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daveO17/05/2013 16:38:00
250 forum posts
32 photos

hopsfully this will be the first of many

thanks for looking



Derek Lane17/05/2013 18:14:00
3219 forum posts
1004 photos

Hi Dave did you use a photo program to get the desired effect. If this is a first then a great job

Wolfie17/05/2013 22:15:50
406 forum posts
76 photos

Great job Dave, I would also like to know how you transfer from a photo to wood. I would love to be able to do some pictures of family members. Very well done.


daveO18/05/2013 17:16:02
250 forum posts
32 photos

Ok Derek and Ian, so lets make patterns

Firstly yes you need a powerful graphics package, in fact you need two. Now the "guru's" and the "must haves" would point straight to the direction of something like Corel draw or Adobe Photoshop.

But we dont need those, out on the net is some public domain software (thus free to download and use) the first pack is called GIMP which is a btilliant manipulation program.

So first search on GIMP 2.6 go to GIMPS official website and download from there, note search on 2.6

there is a newer version 2.8 but this has issues and at the moment is not to newbie user friendly.

then you need a pack called INKSCAPE again totally free, so download and install that

then pick yourself a photograph you want to work with, if its person portrait try and pick one with a head and shoulder format, and the better the pic the better the results, dont worry about anything or anyone in the background as that will all disappear.

I'm sending you a PM with my E mail address so when you have chosen your picture please send me a copy to play with at this end, thats not for competition its so that along the way if there are any questions or queries, we are singing from the same hymn sheet as it were.

While you do that I will write the basic procedure and post it later.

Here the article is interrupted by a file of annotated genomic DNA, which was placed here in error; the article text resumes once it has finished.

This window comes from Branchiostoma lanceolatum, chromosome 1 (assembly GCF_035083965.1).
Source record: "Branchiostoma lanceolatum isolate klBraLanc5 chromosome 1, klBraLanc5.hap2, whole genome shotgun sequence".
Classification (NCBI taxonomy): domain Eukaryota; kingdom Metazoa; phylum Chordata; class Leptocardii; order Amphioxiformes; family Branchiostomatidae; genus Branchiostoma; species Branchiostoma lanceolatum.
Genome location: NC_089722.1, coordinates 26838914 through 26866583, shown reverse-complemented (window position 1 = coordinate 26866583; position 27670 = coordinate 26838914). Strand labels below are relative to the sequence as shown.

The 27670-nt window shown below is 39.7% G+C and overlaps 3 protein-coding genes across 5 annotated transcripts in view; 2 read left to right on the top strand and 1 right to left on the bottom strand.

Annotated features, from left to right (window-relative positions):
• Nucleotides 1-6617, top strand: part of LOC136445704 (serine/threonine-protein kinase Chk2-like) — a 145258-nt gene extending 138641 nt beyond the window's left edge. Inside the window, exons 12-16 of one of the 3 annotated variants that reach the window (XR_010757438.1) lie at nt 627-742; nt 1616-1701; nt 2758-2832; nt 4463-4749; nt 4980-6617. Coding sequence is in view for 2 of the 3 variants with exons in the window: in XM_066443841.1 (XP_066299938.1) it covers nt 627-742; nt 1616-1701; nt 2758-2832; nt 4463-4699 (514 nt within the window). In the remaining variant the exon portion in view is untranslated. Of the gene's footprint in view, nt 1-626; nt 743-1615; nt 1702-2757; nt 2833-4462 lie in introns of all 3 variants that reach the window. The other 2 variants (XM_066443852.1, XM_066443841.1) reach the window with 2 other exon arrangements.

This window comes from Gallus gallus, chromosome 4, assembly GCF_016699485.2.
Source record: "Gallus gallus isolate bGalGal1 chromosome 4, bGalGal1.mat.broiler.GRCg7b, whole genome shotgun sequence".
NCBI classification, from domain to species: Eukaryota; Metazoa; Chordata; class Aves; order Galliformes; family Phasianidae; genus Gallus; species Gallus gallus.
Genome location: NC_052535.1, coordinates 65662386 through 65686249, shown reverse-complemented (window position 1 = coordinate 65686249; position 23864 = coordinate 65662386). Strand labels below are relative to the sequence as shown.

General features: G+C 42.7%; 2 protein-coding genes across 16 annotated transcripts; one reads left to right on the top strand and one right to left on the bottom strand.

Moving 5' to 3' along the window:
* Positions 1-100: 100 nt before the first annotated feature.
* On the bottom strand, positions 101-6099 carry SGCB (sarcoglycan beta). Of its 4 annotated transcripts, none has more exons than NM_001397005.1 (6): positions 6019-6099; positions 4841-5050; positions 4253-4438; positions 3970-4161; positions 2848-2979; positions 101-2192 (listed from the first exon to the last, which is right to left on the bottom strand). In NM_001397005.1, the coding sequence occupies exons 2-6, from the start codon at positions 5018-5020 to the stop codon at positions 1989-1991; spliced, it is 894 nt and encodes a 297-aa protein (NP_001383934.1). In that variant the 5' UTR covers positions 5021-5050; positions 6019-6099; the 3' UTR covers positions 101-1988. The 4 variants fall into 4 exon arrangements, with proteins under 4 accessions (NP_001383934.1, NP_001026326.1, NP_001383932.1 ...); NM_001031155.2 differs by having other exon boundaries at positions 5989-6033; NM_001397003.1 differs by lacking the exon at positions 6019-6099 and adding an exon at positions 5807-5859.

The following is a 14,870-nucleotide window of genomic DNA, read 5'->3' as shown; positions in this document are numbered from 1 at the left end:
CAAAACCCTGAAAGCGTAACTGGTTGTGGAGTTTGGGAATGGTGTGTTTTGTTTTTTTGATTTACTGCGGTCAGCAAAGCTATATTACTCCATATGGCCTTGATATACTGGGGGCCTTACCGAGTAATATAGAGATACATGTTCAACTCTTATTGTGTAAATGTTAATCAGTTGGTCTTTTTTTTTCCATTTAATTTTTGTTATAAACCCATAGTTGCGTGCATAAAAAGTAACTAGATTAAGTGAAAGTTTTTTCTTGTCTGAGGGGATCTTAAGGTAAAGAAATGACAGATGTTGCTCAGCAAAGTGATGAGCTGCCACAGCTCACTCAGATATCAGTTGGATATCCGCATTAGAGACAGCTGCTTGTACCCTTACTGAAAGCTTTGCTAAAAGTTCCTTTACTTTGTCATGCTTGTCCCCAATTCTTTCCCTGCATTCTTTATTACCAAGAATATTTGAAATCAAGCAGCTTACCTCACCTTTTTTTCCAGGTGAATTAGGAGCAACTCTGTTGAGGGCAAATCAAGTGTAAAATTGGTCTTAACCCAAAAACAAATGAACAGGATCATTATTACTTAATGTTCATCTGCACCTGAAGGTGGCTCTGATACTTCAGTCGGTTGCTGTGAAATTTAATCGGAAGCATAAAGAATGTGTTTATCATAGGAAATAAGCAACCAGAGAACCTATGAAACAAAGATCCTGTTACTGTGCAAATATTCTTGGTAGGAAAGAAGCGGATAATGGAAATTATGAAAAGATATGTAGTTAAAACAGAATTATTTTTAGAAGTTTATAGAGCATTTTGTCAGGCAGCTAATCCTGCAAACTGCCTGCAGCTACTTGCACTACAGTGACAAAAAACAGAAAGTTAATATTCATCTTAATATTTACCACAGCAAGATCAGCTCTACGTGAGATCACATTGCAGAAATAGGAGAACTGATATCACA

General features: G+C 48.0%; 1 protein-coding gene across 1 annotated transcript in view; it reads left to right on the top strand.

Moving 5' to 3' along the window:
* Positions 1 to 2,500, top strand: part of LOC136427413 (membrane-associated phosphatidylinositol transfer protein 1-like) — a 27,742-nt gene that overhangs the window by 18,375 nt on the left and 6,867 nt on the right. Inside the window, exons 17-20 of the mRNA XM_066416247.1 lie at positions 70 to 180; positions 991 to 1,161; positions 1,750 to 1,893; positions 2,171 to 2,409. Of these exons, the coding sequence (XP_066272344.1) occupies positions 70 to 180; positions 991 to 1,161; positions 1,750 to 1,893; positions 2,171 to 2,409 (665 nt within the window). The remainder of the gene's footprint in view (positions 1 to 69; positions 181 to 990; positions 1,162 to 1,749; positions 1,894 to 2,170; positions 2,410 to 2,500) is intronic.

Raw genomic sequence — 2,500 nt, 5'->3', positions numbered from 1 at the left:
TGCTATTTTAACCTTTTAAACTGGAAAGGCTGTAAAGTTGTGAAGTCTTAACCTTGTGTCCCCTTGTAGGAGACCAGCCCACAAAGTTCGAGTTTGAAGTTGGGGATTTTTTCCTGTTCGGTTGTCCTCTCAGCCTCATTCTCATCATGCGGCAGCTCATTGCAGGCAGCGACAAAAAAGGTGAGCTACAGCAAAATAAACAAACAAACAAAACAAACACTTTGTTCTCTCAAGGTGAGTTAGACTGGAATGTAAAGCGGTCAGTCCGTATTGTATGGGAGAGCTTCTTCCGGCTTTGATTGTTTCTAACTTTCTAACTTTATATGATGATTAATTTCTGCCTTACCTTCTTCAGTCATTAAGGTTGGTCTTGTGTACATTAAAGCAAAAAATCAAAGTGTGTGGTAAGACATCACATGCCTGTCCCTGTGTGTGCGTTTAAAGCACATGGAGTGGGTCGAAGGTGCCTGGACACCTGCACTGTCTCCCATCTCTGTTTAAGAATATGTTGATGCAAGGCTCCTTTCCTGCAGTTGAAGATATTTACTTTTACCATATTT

I think this will be a good exercise



daveO18/05/2013 19:46:40
250 forum posts
32 photos

so this is the methodology


  1. launch GIMP go to “file” “open” and navigate the way to your chosen picture select and OK.
  2. Now first we need to get rid of any large amounts of unwanted background, so click on the crop tool in the tool box to the right and select the area you want and click inside , this will leave you the wanted image, at this point press CTRL+C to copy that image to the clipboard.
  3. Now we need to decide on the finished size of the portrait I normally work with a standard 10x8 as frames are easily available, so go to “file” and “new” this will offer a dialogue box, at the top of the box it shows the width and height and at the side it shows in pixels from the drop down box change from pixels to inches, then change the width and height to 10x8 and from the advanced options change the X Y resolution to 150 and the background colour to white and OK, this will open a new screen, click the expand button to full screen then Press CTRL+V to copy the image to the new screen. Now select the scale tool from the tool box and click inside the image and drag the corners out to almost the outer limit of the white working area (leave a slight margin all round as the frame will cover about the first quarter inch of the pattern) then in the dialogue box that appeared to your upper left click “re scale” and the image will be re proportioned correctly. It will be a good idea to save a copy of this as a jpg to your desktop at this stage because as and when you mess up you can revert back to an earlier stage.